“You’re moving?” the other mother said to me.
I looked at her in confusion.
Apparently this news had come to her by way of my kindergarten-age daughter, who had announced to some of her classmates that we were moving. The impending move was news to me.
I looked at my daughter, who stared back at me impassively. Her face betrayed nothing: no guilt, no shame, no trace of wrongdoing.
“Maybe she is,” we laughed, “but the rest of us aren’t.”
A few years ago I would have been appalled by my daughter’s bold-faced lie, which seemed to have come out of left field.
The rivers of my horror would have been deep, except that her older brother had already taken me for a swim in those waters.
A few years before at school pickup one day my son’s preschool teacher and I struck up a conversation. She asked me how my husband’s job in Washington, D.C. was going. I looked at her blankly. My husband was traveling but he’d only gone a few hours away, not coast-to-coast. Had she confused me with another parent?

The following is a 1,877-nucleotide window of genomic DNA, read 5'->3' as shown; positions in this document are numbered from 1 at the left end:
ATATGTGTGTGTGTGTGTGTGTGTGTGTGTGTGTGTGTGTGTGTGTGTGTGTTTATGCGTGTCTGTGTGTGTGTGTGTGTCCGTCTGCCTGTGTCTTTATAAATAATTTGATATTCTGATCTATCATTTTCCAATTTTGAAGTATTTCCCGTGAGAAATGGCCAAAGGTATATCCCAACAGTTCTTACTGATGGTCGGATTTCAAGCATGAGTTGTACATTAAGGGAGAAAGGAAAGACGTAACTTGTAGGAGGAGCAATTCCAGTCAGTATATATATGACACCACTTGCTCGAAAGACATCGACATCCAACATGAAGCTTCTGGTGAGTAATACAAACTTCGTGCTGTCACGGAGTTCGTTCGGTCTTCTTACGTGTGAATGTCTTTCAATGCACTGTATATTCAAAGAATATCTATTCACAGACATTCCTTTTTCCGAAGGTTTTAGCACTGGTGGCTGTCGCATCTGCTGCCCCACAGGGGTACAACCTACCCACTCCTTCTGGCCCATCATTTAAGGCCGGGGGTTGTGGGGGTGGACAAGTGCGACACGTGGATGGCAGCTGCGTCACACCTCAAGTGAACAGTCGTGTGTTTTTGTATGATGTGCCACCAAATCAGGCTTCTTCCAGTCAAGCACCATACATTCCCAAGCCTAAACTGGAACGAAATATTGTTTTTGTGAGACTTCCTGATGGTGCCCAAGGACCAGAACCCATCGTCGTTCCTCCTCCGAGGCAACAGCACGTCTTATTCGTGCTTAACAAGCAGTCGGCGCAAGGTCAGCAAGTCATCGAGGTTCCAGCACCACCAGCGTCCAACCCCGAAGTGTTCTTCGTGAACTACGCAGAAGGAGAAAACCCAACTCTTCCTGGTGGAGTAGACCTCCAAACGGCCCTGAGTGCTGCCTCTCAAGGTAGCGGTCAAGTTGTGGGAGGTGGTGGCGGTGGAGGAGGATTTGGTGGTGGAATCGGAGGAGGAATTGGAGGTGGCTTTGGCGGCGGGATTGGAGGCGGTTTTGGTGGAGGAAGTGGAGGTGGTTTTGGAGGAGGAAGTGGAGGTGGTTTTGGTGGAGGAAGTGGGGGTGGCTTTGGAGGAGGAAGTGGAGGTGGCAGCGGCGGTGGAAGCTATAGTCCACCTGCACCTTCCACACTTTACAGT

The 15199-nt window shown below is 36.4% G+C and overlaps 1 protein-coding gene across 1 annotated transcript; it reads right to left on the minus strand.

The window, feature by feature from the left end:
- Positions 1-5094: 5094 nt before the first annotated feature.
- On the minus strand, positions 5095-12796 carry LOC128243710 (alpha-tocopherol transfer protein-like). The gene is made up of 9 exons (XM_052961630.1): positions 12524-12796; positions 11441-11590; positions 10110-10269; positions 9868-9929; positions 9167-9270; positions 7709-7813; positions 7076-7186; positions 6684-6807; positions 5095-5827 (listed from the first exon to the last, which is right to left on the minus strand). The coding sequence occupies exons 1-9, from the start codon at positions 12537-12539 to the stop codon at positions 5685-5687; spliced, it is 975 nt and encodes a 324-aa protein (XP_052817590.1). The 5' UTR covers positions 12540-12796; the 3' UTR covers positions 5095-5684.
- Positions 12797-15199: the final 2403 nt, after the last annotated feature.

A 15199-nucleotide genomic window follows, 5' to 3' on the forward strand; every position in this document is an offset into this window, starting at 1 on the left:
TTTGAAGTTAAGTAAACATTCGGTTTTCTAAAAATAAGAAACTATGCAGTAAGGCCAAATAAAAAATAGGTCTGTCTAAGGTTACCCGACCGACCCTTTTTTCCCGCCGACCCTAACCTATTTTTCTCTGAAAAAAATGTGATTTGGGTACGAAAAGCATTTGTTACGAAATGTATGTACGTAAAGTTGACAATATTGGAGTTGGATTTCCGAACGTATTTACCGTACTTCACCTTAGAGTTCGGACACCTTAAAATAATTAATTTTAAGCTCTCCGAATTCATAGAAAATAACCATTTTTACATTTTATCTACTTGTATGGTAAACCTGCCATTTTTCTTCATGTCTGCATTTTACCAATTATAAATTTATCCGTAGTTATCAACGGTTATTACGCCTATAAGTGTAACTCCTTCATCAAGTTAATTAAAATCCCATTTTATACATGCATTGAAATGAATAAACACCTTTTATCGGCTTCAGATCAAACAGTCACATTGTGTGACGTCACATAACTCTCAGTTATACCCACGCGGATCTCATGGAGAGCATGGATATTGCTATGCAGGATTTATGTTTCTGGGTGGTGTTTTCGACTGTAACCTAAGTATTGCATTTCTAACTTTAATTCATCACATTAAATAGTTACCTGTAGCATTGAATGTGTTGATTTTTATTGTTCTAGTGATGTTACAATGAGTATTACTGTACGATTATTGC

No, she had not.
My son, it seems, had told his class at circle time that his daddy was working in Washington, D.C. for the foreseeable future. He’d said it with such assured confidence and great specificity that multiple teachers believed it to be true.
It wasn’t the only thing that he’d said. Over the course of a week or so, he’d shared vast quantities of information with Room A: his grandparents had come to live with us, we’d had pizza for the previous night’s dinner, and he had a pet snake. Unfortunately (or fortunately in the case of the snake), none of it was true.
My heart sunk. If he could tell such off-base whoppers with panache at four, what deceptions would he be engaging in later in life?
His future flashed before me: It was a barren wasteland, full of disgrace and awash in criminality.